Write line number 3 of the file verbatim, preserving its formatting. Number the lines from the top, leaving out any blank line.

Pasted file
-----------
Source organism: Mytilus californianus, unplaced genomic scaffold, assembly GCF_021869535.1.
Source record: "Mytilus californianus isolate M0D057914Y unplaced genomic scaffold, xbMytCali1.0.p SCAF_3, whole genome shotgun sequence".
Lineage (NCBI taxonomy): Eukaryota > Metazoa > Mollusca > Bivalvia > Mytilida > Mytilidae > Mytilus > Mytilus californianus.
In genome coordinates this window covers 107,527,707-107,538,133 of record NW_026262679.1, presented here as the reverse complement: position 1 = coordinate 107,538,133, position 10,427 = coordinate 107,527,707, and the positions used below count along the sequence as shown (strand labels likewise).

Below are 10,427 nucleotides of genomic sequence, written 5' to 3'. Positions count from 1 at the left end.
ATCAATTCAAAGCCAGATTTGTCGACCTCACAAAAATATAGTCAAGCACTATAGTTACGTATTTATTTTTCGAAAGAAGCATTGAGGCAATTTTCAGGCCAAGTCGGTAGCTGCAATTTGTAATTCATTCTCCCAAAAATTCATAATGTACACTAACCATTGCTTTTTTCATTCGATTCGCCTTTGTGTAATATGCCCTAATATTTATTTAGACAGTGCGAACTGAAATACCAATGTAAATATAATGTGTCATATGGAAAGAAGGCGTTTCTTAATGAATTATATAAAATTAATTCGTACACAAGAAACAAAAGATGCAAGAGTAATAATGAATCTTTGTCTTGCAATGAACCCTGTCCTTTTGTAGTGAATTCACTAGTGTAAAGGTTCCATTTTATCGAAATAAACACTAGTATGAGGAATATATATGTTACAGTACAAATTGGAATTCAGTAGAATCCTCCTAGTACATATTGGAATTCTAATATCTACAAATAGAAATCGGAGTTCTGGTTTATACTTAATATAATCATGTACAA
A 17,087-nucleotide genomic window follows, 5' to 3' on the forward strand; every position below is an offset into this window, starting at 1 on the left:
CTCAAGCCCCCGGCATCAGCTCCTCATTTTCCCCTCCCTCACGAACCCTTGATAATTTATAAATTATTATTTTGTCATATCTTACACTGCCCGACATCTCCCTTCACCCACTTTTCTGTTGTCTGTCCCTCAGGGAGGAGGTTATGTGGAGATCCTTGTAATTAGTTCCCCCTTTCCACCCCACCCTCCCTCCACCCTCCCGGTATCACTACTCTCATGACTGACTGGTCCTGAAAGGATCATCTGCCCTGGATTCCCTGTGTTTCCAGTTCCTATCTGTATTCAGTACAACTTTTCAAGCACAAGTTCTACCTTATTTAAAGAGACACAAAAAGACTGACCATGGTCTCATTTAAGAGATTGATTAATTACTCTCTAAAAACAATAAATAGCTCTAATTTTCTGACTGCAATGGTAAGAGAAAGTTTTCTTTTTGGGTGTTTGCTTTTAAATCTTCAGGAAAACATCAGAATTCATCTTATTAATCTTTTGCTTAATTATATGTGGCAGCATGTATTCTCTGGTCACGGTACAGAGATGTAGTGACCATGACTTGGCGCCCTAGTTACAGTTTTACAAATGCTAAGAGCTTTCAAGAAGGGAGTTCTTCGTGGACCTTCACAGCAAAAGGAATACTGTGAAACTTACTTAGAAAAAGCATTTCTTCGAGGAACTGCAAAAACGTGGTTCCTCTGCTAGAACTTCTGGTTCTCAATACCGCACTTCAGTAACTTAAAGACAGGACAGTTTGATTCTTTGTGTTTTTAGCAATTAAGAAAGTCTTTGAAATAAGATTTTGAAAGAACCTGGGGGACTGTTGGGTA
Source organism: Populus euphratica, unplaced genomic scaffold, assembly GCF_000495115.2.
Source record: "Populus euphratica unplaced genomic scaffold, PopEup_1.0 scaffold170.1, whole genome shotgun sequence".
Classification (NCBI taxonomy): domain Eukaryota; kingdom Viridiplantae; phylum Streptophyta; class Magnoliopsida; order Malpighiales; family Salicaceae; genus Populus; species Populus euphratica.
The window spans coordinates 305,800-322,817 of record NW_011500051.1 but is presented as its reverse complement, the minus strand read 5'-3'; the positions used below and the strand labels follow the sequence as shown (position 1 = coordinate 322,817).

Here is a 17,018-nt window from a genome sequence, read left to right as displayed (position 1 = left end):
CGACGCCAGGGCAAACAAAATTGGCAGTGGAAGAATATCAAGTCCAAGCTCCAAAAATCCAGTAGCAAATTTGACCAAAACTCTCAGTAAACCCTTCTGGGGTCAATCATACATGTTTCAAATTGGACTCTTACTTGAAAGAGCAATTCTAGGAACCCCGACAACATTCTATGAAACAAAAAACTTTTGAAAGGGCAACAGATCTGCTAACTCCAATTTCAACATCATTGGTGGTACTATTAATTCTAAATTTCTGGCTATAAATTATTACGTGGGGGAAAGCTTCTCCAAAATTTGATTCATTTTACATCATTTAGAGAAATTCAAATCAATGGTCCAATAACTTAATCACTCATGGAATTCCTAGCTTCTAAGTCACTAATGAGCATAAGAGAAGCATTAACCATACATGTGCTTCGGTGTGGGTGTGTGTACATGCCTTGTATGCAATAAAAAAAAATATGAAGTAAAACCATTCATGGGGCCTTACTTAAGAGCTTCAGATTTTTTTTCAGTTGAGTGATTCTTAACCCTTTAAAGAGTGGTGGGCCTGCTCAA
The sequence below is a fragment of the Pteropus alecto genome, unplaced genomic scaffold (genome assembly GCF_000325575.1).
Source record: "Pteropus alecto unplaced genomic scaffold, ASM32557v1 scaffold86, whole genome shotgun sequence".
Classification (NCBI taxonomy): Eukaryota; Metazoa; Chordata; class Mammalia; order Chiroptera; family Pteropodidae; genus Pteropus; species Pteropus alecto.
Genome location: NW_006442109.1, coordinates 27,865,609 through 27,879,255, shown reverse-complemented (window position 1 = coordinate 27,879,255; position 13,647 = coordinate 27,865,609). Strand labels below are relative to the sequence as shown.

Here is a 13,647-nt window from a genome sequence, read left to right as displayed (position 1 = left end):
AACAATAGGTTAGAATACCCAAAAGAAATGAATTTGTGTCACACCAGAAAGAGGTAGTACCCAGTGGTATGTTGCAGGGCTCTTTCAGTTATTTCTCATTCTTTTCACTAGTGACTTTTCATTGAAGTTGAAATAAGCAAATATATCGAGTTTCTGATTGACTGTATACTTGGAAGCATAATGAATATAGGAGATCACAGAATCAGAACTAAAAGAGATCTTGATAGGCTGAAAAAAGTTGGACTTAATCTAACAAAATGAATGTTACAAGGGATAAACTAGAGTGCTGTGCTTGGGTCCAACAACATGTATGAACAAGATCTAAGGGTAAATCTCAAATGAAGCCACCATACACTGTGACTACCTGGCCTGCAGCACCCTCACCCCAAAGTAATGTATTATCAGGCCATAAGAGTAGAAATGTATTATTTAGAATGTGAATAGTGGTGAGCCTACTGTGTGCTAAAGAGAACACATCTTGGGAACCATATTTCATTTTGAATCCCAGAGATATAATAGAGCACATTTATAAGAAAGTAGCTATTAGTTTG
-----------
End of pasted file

Lineage (NCBI taxonomy): Eukaryota > Metazoa > Mollusca > Bivalvia > Mytilida > Mytilidae > Mytilus > Mytilus californianus.